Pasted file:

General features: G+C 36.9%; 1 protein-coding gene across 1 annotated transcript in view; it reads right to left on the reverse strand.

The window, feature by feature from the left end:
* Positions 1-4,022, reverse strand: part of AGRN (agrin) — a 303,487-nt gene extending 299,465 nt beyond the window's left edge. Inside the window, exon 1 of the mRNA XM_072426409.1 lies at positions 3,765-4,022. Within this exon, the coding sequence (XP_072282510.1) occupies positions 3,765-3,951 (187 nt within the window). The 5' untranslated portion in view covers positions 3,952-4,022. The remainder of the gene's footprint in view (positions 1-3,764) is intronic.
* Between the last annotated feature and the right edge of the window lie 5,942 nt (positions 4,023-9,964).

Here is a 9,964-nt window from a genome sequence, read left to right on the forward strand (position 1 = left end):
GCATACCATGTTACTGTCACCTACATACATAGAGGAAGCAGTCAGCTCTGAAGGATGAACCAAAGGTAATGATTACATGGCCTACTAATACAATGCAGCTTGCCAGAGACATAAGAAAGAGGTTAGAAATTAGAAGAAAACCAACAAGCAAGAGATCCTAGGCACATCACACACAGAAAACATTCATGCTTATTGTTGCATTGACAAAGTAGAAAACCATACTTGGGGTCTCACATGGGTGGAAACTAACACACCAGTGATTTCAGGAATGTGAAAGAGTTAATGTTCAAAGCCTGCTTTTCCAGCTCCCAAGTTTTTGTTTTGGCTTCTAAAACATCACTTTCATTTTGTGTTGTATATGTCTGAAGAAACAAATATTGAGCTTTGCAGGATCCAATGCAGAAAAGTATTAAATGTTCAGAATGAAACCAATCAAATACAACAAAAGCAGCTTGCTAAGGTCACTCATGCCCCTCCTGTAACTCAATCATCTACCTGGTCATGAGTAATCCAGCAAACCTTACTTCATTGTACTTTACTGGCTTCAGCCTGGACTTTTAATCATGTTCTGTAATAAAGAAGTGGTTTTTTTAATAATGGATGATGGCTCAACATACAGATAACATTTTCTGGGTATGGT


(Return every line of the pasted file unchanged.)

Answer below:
General features: G+C 36.9%; 1 protein-coding gene across 1 annotated transcript in view; it reads right to left on the reverse strand.

The window, feature by feature from the left end:
* Positions 1-4,022, reverse strand: part of AGRN (agrin) — a 303,487-nt gene extending 299,465 nt beyond the window's left edge. Inside the window, exon 1 of the mRNA XM_072426409.1 lies at positions 3,765-4,022. Within this exon, the coding sequence (XP_072282510.1) occupies positions 3,765-3,951 (187 nt within the window). The 5' untranslated portion in view covers positions 3,952-4,022. The remainder of the gene's footprint in view (positions 1-3,764) is intronic.
* Between the last annotated feature and the right edge of the window lie 5,942 nt (positions 4,023-9,964).

Here is a 9,964-nt window from a genome sequence, read left to right on the forward strand (position 1 = left end):
GCATACCATGTTACTGTCACCTACATACATAGAGGAAGCAGTCAGCTCTGAAGGATGAACCAAAGGTAATGATTACATGGCCTACTAATACAATGCAGCTTGCCAGAGACATAAGAAAGAGGTTAGAAATTAGAAGAAAACCAACAAGCAAGAGATCCTAGGCACATCACACACAGAAAACATTCATGCTTATTGTTGCATTGACAAAGTAGAAAACCATACTTGGGGTCTCACATGGGTGGAAACTAACACACCAGTGATTTCAGGAATGTGAAAGAGTTAATGTTCAAAGCCTGCTTTTCCAGCTCCCAAGTTTTTGTTTTGGCTTCTAAAACATCACTTTCATTTTGTGTTGTATATGTCTGAAGAAACAAATATTGAGCTTTGCAGGATCCAATGCAGAAAAGTATTAAATGTTCAGAATGAAACCAATCAAATACAACAAAAGCAGCTTGCTAAGGTCACTCATGCCCCTCCTGTAACTCAATCATCTACCTGGTCATGAGTAATCCAGCAAACCTTACTTCATTGTACTTTACTGGCTTCAGCCTGGACTTTTAATCATGTTCTGTAATAAAGAAGTGGTTTTTTTAATAATGGATGATGGCTCAACATACAGATAACATTTTCTGGGTATGGT